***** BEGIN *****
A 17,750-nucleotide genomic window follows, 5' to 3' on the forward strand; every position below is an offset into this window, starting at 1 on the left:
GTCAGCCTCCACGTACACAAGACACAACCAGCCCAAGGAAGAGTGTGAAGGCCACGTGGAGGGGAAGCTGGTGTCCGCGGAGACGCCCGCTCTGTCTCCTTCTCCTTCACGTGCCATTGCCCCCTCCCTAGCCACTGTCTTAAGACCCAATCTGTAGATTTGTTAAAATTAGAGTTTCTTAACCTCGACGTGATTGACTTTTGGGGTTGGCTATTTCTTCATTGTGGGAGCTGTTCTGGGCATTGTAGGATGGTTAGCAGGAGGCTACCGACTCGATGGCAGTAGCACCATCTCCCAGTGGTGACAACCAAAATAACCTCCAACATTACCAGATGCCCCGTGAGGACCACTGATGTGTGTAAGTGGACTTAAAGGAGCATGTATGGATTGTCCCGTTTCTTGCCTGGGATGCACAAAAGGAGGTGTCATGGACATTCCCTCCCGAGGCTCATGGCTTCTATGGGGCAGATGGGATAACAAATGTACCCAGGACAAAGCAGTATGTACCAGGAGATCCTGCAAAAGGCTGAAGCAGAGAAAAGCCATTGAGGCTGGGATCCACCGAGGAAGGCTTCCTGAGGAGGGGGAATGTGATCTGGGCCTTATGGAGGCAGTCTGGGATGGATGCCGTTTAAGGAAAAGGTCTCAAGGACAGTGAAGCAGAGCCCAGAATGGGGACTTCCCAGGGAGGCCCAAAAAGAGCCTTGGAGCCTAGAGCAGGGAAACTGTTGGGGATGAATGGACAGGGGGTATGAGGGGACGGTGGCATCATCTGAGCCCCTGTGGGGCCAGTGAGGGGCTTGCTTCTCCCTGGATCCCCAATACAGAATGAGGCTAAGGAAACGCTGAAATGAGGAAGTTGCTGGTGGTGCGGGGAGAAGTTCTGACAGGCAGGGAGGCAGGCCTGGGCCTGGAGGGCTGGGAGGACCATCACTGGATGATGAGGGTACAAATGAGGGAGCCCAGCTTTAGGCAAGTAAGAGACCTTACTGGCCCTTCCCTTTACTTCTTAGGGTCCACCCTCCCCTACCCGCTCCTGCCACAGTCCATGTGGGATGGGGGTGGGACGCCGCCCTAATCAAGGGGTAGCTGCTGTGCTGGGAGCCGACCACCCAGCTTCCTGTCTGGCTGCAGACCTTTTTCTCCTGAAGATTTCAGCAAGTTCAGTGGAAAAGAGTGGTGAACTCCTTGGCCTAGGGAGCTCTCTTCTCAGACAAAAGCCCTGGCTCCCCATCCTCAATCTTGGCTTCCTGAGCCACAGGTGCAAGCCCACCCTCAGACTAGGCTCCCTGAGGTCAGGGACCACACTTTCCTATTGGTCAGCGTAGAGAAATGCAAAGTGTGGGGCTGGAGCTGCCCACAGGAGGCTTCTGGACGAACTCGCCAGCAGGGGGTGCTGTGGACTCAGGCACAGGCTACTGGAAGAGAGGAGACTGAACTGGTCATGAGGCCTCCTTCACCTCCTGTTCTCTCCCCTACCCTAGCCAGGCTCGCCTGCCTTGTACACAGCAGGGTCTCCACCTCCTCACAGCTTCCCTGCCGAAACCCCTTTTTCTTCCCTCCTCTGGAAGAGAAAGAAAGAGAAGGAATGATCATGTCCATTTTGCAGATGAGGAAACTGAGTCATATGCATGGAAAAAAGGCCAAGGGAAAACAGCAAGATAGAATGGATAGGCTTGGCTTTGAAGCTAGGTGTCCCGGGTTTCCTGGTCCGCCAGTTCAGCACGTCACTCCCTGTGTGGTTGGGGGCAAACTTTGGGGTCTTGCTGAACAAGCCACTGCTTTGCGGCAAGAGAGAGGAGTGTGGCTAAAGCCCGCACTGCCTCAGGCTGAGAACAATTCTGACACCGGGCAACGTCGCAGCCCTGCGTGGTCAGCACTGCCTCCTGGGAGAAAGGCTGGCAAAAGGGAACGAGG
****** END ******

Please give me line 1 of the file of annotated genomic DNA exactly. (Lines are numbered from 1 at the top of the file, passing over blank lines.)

A 17,750-nucleotide genomic window follows, 5' to 3' on the forward strand; every position below is an offset into this window, starting at 1 on the left: